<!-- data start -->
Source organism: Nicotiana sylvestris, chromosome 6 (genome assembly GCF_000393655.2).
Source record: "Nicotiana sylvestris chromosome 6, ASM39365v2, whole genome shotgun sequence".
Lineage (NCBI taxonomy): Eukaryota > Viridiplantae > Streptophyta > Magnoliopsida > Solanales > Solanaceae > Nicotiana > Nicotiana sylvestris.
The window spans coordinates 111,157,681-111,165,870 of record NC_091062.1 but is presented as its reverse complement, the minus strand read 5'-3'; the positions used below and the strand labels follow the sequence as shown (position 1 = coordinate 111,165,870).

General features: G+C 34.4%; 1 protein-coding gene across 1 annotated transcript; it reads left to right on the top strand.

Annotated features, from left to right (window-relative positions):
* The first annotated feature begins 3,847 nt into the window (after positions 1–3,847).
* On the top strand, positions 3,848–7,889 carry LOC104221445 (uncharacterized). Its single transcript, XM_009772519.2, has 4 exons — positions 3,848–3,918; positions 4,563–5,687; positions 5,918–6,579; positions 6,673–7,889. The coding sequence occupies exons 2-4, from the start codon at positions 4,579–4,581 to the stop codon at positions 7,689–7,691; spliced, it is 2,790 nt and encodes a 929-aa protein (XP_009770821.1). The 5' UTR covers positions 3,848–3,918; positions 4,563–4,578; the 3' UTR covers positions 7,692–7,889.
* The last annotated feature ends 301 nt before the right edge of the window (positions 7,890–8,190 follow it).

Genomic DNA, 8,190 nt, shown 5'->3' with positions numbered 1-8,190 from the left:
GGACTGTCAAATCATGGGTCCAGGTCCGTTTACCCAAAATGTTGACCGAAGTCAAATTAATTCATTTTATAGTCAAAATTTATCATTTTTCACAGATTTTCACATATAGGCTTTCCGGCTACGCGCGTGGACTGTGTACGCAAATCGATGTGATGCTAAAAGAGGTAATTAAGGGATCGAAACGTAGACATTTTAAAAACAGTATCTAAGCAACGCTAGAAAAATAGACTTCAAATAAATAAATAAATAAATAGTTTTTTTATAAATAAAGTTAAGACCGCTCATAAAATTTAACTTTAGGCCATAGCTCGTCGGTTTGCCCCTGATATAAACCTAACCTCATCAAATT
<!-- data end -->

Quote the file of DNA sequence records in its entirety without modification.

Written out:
Source organism: Nicotiana sylvestris, chromosome 6 (genome assembly GCF_000393655.2).
Source record: "Nicotiana sylvestris chromosome 6, ASM39365v2, whole genome shotgun sequence".
Lineage (NCBI taxonomy): Eukaryota > Viridiplantae > Streptophyta > Magnoliopsida > Solanales > Solanaceae > Nicotiana > Nicotiana sylvestris.
The window spans coordinates 111,157,681-111,165,870 of record NC_091062.1 but is presented as its reverse complement, the minus strand read 5'-3'; the positions used below and the strand labels follow the sequence as shown (position 1 = coordinate 111,165,870).

General features: G+C 34.4%; 1 protein-coding gene across 1 annotated transcript; it reads left to right on the top strand.

Annotated features, from left to right (window-relative positions):
* The first annotated feature begins 3,847 nt into the window (after positions 1–3,847).
* On the top strand, positions 3,848–7,889 carry LOC104221445 (uncharacterized). Its single transcript, XM_009772519.2, has 4 exons — positions 3,848–3,918; positions 4,563–5,687; positions 5,918–6,579; positions 6,673–7,889. The coding sequence occupies exons 2-4, from the start codon at positions 4,579–4,581 to the stop codon at positions 7,689–7,691; spliced, it is 2,790 nt and encodes a 929-aa protein (XP_009770821.1). The 5' UTR covers positions 3,848–3,918; positions 4,563–4,578; the 3' UTR covers positions 7,692–7,889.
* The last annotated feature ends 301 nt before the right edge of the window (positions 7,890–8,190 follow it).

Genomic DNA, 8,190 nt, shown 5'->3' with positions numbered 1-8,190 from the left:
GGACTGTCAAATCATGGGTCCAGGTCCGTTTACCCAAAATGTTGACCGAAGTCAAATTAATTCATTTTATAGTCAAAATTTATCATTTTTCACAGATTTTCACATATAGGCTTTCCGGCTACGCGCGTGGACTGTGTACGCAAATCGATGTGATGCTAAAAGAGGTAATTAAGGGATCGAAACGTAGACATTTTAAAAACAGTATCTAAGCAACGCTAGAAAAATAGACTTCAAATAAATAAATAAATAAATAGTTTTTTTATAAATAAAGTTAAGACCGCTCATAAAATTTAACTTTAGGCCATAGCTCGTCGGTTTGCCCCTGATATAAACCTAACCTCATCAAATT